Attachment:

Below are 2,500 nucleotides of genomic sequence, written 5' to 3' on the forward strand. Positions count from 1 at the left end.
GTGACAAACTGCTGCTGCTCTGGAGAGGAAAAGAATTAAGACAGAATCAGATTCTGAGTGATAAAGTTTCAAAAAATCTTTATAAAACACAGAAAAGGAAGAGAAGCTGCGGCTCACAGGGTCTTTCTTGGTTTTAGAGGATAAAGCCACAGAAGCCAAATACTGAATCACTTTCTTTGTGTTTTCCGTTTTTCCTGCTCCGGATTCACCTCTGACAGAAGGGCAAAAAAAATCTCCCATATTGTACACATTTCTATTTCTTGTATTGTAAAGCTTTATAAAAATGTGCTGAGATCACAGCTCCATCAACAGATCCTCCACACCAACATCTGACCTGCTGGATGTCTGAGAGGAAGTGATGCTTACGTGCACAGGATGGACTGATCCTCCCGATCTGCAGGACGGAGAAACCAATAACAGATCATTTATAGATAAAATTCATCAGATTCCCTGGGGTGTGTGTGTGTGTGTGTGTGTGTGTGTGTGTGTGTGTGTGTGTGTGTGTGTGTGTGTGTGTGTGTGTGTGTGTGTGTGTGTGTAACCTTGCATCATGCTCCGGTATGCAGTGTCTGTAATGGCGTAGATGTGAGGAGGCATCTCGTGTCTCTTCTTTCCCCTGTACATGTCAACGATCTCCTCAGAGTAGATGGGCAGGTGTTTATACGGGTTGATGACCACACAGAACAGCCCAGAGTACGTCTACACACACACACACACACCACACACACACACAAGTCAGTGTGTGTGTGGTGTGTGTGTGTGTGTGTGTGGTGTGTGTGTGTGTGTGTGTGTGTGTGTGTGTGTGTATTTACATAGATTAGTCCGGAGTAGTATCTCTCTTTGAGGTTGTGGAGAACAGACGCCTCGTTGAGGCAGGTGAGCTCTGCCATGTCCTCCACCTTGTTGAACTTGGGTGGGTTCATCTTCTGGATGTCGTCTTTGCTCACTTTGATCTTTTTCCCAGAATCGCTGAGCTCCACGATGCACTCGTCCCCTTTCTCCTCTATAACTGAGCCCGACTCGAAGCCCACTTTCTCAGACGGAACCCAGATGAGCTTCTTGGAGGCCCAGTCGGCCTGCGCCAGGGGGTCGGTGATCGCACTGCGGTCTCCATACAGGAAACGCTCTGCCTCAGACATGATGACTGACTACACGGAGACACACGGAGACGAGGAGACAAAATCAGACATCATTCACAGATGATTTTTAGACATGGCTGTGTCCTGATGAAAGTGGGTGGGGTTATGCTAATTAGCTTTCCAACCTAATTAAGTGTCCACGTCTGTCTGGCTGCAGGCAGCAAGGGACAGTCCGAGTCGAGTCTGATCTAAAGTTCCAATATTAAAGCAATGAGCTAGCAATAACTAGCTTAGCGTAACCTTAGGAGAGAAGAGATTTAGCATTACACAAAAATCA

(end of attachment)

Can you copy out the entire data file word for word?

Below are 2,500 nucleotides of genomic sequence, written 5' to 3' on the forward strand. Positions count from 1 at the left end.
GTGACAAACTGCTGCTGCTCTGGAGAGGAAAAGAATTAAGACAGAATCAGATTCTGAGTGATAAAGTTTCAAAAAATCTTTATAAAACACAGAAAAGGAAGAGAAGCTGCGGCTCACAGGGTCTTTCTTGGTTTTAGAGGATAAAGCCACAGAAGCCAAATACTGAATCACTTTCTTTGTGTTTTCCGTTTTTCCTGCTCCGGATTCACCTCTGACAGAAGGGCAAAAAAAATCTCCCATATTGTACACATTTCTATTTCTTGTATTGTAAAGCTTTATAAAAATGTGCTGAGATCACAGCTCCATCAACAGATCCTCCACACCAACATCTGACCTGCTGGATGTCTGAGAGGAAGTGATGCTTACGTGCACAGGATGGACTGATCCTCCCGATCTGCAGGACGGAGAAACCAATAACAGATCATTTATAGATAAAATTCATCAGATTCCCTGGGGTGTGTGTGTGTGTGTGTGTGTGTGTGTGTGTGTGTGTGTGTGTGTGTGTGTGTGTGTGTGTGTGTGTGTGTGTGTGTGTGTGTAACCTTGCATCATGCTCCGGTATGCAGTGTCTGTAATGGCGTAGATGTGAGGAGGCATCTCGTGTCTCTTCTTTCCCCTGTACATGTCAACGATCTCCTCAGAGTAGATGGGCAGGTGTTTATACGGGTTGATGACCACACAGAACAGCCCAGAGTACGTCTACACACACACACACACACCACACACACACACAAGTCAGTGTGTGTGTGGTGTGTGTGTGTGTGTGTGTGGTGTGTGTGTGTGTGTGTGTGTGTGTGTGTGTGTGTATTTACATAGATTAGTCCGGAGTAGTATCTCTCTTTGAGGTTGTGGAGAACAGACGCCTCGTTGAGGCAGGTGAGCTCTGCCATGTCCTCCACCTTGTTGAACTTGGGTGGGTTCATCTTCTGGATGTCGTCTTTGCTCACTTTGATCTTTTTCCCAGAATCGCTGAGCTCCACGATGCACTCGTCCCCTTTCTCCTCTATAACTGAGCCCGACTCGAAGCCCACTTTCTCAGACGGAACCCAGATGAGCTTCTTGGAGGCCCAGTCGGCCTGCGCCAGGGGGTCGGTGATCGCACTGCGGTCTCCATACAGGAAACGCTCTGCCTCAGACATGATGACTGACTACACGGAGACACACGGAGACGAGGAGACAAAATCAGACATCATTCACAGATGATTTTTAGACATGGCTGTGTCCTGATGAAAGTGGGTGGGGTTATGCTAATTAGCTTTCCAACCTAATTAAGTGTCCACGTCTGTCTGGCTGCAGGCAGCAAGGGACAGTCCGAGTCGAGTCTGATCTAAAGTTCCAATATTAAAGCAATGAGCTAGCAATAACTAGCTTAGCGTAACCTTAGGAGAGAAGAGATTTAGCATTACACAAAAATCA